In Scotland

Although the majority of walkers travel from west to east it can be as easily walked in the reverse direction with good waymarking in both directions.[1] The route starts at Melrose Abbey. It first climbs over the Eildon Hills to the village of Bowden, then turns east to Newtown St Boswells on the River Tweed opposite Dryburgh Abbey. It then follows the bank of the Tweed for 3 miles (5 km) downstream past St Boswells to Maxton. Near Maxton the trail joins Dere Street, which it follows south east past the site of the Battle of Ancrum Moor to Monteviot House on the banks of the River Teviot.

From Monteviot Bridge the Way follows Dere Street for another 1 km, before striking east and climbing above the village of Crailing to reach Cessford. A short stretch of roadwalking follows to Morebattle, from where the trail leads south up the valley of Kale Water. 1 mile (1.6 km) south of Morebattle the Way climbs steeply to the ridge of Wideopen Hill, the highest point of the trail at 368 metres (1,207 ft), before descending to the villages of Town Yetholm and Kirk Yetholm, where it meets the Pennine Way.

The route in Scotland is part of the E2 European long distance path, which runs for 3,010 miles (4,850 km) from Galway to Nice.[6]

In England

Posts mark the route of the Pilgrims Path which takes the trail across to Holy Island.
Posts mark the route of the Pilgrims Path which takes the trail across to Holy Island.

The border ridge is reached 2 miles (3 km) east of Kirk Yetholm. On the English side the trail descends through the Northumberland National Park to the village of Hethpool in the College Valley. The trail then climbs through the foothills of the Cheviot Hills, passing just south of the hillforts of Yeavering Bell and Humbleton Hill, to the town of Wooler.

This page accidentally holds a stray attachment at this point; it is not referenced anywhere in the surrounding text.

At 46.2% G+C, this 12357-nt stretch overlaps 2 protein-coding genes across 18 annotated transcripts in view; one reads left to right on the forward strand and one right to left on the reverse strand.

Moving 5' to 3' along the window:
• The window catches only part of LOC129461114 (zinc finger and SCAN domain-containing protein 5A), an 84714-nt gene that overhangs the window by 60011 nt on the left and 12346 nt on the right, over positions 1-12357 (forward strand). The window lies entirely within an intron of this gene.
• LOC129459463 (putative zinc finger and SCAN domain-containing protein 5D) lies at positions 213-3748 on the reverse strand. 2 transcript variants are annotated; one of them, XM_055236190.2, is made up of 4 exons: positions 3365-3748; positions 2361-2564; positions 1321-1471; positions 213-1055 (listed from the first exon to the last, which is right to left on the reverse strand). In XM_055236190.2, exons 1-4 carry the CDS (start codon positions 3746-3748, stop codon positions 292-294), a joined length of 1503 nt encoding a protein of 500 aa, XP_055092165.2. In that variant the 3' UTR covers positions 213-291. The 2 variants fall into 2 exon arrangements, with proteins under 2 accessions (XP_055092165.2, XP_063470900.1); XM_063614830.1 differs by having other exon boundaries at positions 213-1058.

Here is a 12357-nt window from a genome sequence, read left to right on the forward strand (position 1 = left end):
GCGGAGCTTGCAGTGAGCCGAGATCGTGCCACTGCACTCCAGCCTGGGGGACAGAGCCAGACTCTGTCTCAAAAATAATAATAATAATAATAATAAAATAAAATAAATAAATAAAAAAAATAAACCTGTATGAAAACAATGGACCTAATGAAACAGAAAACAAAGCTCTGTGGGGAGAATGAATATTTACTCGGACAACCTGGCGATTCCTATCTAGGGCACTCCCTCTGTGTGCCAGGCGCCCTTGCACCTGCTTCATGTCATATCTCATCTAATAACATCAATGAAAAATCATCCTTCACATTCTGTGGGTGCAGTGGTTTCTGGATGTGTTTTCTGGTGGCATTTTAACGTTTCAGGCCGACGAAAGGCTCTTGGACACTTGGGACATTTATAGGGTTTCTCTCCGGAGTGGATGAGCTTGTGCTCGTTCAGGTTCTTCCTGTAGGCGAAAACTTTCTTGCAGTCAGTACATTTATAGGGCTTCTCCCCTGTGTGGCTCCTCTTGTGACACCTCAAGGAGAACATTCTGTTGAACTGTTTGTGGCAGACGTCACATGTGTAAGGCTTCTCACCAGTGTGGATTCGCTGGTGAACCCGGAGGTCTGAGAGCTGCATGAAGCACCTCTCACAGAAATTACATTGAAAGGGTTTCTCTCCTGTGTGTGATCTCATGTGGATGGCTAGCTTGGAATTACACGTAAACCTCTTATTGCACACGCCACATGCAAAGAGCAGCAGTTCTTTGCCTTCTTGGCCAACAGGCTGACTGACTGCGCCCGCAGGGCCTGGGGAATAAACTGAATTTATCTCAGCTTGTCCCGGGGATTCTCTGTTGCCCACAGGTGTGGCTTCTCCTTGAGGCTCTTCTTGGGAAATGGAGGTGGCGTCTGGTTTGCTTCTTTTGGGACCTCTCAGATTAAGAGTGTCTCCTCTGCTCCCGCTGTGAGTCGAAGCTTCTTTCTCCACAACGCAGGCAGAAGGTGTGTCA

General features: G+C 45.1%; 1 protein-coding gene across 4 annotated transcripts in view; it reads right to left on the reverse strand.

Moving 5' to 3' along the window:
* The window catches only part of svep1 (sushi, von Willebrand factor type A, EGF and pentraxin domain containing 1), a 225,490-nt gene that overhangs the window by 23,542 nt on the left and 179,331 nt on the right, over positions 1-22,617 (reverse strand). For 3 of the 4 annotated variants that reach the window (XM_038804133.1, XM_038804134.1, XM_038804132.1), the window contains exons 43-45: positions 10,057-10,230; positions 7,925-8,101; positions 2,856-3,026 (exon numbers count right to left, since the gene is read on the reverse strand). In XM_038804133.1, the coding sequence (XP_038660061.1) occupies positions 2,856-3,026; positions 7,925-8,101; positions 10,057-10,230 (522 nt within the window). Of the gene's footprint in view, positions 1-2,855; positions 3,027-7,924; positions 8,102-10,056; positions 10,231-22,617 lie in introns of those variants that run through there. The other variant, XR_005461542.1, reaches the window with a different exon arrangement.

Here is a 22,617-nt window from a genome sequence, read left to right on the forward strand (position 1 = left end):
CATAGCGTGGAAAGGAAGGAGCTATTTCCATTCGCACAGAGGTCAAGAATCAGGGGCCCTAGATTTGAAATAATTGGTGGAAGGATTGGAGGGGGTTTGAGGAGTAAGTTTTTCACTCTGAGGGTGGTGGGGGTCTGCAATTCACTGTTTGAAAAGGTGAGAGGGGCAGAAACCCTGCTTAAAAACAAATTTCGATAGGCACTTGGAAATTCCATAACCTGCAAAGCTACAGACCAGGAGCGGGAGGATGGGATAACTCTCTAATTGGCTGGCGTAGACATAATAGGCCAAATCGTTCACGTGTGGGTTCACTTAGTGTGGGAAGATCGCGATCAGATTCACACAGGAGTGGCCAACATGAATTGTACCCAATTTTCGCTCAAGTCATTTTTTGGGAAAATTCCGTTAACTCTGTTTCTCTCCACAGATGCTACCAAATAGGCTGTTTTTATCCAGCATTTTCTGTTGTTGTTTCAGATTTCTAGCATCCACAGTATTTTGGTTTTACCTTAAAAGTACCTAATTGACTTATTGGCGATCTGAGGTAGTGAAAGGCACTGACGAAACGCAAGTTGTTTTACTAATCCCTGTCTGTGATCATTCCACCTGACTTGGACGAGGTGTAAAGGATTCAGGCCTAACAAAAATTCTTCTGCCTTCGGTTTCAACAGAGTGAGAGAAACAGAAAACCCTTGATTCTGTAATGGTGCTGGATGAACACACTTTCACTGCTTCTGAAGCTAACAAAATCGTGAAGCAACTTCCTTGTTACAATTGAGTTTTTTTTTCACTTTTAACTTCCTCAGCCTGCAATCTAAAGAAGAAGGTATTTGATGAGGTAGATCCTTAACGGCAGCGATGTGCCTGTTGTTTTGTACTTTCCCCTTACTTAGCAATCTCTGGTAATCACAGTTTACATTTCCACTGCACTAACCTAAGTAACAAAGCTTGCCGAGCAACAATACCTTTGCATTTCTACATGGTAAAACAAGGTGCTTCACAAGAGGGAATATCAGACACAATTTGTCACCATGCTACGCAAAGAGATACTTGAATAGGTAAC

From Wooler the Way ascends the valley of the River Till to the twin villages of West Horton and East Horton. It then follows farmland tracks to St. Cuthbert's Cave near Holburn. Near the cave it joins St Oswald's Way and the Northumberland Coast Path (part of the England Coast Path) to head north through Fenwick to the coast just east of Beal. The last section across the sands to Lindisfarne (Holy Island) can only be walked at low tide, either by the modern road or by the historic, more direct, Pilgrims Path, marked by posts.

Connecting paths

The route is designated as one of Scotland's Great Trails by Scottish Natural Heritage, and links with two other Great Trails: the Borders Abbeys Way and the Southern Upland Way.[1] In England, St Cuthbert's Way connects with the Pennine Way,[7] one of the National Trails of England and Wales, but is not itself classified as National Trail.[8] The Way also links to St Oswald's Way, the England Coast Path, the Roman Heritage Way and the Sir Walter Scott Way.[citation needed]


  1. ^ a b c d e f "St Cuthbert's Way". Scotland's Great Trails. Retrieved 19 September 2018.
  2. ^ a b c "FAQs". BDSDigital. Retrieved 19 September 2018.
  3. ^ "St Cuthbert's Way". BDSDigital. Retrieved 19 September 2018.
  4. ^ "St. Cuthberts Way". The Sherpa Van Project. Retrieved 6 January 2012.
  5. ^ "Scotland's networks of paths and trails: key research findings" (PDF). Scottish Natural Heritage. August 2018. p. 6. Retrieved 26 September 2018.
  6. ^ "E2 Atlantic - Mediterranean". Ramblers Association. 2012. Archived from the original on 12 February 2012. Retrieved 19 September 2018.
  7. ^ "Kirk Yetholm to Wooler". BDSDigital. Retrieved 20 September 2018.
  8. ^ "National Trails". Retrieved 20 September 2018.

External links

This page was last edited on 25 October 2019, at 15:22